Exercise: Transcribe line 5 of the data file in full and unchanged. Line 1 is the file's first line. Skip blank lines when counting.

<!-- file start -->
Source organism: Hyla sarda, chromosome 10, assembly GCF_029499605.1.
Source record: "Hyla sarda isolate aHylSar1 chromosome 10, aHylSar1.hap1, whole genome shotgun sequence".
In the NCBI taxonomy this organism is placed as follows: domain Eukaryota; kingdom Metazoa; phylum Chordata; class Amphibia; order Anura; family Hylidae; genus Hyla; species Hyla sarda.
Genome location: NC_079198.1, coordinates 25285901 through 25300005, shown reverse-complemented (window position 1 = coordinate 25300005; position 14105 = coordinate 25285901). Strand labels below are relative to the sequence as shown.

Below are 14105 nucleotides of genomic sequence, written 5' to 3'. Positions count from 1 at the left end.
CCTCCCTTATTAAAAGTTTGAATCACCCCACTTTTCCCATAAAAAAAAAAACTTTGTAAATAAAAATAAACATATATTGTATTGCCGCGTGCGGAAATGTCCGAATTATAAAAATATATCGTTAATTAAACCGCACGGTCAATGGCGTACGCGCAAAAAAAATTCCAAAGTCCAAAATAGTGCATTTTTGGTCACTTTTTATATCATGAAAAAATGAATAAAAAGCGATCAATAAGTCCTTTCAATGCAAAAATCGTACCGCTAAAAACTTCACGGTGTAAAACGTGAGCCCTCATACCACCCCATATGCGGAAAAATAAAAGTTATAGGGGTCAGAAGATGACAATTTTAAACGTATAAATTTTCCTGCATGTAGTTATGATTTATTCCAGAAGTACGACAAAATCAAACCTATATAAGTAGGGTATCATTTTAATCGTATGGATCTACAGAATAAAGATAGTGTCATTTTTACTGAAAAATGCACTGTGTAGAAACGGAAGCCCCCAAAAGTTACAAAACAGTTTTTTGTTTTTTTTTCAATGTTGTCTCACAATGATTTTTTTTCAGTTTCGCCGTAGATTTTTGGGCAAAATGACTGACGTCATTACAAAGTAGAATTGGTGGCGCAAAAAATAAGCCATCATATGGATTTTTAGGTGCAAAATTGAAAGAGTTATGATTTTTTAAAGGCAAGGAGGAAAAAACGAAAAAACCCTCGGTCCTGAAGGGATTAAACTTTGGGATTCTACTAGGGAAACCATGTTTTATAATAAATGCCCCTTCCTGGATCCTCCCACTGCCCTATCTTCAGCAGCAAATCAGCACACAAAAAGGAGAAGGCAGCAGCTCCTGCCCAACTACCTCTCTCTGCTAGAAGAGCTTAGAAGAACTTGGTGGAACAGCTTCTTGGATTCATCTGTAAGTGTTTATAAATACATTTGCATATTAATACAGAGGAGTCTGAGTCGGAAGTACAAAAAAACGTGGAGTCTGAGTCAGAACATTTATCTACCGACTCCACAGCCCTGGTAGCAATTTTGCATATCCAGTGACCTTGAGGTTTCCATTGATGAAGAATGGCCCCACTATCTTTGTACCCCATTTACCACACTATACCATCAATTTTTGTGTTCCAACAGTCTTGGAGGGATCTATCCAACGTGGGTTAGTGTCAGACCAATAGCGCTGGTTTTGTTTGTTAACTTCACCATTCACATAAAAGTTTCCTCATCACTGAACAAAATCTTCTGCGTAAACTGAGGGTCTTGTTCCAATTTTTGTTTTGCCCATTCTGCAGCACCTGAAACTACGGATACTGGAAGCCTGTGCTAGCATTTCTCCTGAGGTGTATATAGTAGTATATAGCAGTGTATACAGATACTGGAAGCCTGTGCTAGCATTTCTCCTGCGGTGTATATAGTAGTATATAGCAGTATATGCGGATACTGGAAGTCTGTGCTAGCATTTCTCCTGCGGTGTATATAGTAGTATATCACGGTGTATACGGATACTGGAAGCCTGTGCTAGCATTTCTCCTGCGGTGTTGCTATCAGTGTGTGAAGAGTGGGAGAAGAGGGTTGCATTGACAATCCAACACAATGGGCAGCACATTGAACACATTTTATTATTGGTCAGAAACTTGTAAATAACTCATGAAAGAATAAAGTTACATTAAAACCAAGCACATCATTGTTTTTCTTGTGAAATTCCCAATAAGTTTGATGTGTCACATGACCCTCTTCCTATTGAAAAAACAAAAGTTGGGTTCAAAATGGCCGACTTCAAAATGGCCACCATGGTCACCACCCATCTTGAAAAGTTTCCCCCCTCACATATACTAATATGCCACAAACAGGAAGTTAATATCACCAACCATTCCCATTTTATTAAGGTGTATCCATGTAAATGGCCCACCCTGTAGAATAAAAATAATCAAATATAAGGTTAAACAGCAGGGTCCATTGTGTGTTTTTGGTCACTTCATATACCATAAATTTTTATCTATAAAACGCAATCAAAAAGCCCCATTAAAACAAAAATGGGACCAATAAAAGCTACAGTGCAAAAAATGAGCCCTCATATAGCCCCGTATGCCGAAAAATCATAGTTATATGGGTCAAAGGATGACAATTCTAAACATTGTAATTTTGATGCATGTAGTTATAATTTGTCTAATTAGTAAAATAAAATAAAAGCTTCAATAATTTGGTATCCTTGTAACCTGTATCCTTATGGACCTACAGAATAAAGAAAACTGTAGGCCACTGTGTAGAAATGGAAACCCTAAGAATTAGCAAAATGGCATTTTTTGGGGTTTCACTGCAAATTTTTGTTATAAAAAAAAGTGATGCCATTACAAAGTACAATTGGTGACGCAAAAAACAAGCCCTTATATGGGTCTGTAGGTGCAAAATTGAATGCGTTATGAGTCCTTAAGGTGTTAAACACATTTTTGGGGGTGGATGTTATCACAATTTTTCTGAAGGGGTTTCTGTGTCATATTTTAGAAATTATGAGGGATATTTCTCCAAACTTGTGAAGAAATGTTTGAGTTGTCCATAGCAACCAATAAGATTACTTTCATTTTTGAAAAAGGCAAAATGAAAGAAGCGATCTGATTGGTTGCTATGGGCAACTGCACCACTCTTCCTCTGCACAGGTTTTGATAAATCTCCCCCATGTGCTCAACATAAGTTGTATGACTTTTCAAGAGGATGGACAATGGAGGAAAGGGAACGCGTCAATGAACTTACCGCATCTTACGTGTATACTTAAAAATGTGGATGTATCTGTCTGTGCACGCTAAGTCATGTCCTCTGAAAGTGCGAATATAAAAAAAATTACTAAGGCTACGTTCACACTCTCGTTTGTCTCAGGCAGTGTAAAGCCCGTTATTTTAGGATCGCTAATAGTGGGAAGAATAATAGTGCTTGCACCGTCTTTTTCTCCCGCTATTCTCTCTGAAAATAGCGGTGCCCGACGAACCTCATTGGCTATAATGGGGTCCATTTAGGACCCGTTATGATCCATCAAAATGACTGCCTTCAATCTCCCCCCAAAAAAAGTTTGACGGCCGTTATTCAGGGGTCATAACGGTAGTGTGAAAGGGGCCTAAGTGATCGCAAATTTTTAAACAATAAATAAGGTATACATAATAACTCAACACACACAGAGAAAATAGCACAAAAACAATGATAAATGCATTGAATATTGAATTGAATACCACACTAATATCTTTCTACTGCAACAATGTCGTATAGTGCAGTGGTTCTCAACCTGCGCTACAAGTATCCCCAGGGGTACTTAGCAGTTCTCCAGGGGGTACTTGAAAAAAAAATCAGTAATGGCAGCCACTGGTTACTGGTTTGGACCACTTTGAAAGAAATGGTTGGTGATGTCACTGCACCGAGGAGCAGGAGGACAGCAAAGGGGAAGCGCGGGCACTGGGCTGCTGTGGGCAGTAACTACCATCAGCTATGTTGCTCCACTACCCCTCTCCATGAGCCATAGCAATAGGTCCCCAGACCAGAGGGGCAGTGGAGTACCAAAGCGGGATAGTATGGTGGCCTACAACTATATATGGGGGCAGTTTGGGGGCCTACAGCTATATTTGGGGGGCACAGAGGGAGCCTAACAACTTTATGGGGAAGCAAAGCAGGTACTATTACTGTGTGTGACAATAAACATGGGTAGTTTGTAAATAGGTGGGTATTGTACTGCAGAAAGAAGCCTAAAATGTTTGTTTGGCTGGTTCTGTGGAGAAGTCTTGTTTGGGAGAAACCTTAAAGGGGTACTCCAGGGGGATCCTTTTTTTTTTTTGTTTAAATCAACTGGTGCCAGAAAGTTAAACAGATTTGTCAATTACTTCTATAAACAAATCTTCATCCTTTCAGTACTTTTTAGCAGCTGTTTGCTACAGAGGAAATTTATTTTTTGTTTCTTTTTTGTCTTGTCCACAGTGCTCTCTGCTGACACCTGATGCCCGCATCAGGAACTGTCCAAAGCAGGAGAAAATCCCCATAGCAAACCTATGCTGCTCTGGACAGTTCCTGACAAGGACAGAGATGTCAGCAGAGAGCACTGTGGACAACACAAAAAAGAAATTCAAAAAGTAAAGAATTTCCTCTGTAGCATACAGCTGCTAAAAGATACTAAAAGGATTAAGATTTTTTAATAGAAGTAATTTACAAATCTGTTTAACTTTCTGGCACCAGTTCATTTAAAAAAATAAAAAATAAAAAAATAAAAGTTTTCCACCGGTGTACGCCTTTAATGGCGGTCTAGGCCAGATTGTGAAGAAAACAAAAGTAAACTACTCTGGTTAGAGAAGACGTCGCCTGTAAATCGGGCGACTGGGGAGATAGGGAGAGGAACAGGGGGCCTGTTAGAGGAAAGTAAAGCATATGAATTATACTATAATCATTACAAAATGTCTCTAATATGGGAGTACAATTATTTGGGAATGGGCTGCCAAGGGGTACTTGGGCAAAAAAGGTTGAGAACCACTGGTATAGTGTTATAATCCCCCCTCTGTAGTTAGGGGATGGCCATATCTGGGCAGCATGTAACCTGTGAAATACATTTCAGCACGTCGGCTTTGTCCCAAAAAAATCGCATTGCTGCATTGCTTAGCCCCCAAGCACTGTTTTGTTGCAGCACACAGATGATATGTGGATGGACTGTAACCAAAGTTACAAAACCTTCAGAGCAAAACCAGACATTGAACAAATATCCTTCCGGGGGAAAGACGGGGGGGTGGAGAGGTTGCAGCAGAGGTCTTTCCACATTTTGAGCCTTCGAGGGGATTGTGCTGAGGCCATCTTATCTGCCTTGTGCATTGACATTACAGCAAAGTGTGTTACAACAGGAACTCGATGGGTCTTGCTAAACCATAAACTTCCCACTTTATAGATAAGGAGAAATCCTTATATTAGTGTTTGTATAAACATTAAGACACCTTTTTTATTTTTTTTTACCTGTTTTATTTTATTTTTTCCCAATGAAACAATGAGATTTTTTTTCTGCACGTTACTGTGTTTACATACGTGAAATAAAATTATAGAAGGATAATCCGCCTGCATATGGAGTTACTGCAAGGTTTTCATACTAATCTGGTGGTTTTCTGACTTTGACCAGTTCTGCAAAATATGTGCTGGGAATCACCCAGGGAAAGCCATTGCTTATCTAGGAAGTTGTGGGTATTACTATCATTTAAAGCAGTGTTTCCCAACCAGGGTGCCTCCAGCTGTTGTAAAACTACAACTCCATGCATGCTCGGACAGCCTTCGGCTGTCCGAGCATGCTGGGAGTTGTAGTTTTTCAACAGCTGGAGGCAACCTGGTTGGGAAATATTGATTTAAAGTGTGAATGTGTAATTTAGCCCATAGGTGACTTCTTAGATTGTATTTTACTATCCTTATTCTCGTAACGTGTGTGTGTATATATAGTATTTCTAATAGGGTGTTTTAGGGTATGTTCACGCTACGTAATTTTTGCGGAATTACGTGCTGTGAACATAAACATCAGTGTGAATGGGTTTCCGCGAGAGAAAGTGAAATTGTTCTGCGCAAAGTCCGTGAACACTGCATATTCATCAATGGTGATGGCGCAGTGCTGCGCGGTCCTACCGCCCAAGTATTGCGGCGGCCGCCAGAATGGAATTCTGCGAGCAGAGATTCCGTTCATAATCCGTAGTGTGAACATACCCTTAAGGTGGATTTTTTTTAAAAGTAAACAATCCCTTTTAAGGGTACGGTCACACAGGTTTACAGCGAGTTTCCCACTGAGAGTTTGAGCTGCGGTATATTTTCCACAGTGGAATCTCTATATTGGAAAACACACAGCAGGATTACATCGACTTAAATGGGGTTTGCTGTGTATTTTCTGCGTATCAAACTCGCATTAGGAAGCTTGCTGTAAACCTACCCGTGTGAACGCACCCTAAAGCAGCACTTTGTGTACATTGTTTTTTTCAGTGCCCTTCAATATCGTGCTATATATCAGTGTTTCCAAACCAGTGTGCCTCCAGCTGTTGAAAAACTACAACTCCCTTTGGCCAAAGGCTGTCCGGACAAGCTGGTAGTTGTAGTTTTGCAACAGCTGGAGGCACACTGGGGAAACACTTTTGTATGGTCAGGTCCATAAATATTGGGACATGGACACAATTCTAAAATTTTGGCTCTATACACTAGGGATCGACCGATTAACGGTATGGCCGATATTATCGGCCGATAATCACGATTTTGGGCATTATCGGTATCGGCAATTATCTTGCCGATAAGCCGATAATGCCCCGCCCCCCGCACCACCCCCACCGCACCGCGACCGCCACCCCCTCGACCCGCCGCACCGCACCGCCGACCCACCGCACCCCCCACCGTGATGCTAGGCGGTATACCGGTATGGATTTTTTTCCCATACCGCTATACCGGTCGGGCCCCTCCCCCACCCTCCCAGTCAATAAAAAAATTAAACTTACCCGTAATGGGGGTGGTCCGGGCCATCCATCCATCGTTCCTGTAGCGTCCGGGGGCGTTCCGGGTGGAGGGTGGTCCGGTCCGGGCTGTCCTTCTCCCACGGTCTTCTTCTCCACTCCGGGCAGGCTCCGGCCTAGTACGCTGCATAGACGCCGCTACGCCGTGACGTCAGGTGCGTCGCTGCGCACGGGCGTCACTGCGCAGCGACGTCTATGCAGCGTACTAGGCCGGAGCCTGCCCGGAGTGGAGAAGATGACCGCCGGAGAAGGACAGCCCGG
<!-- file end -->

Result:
Below are 14105 nucleotides of genomic sequence, written 5' to 3'. Positions count from 1 at the left end.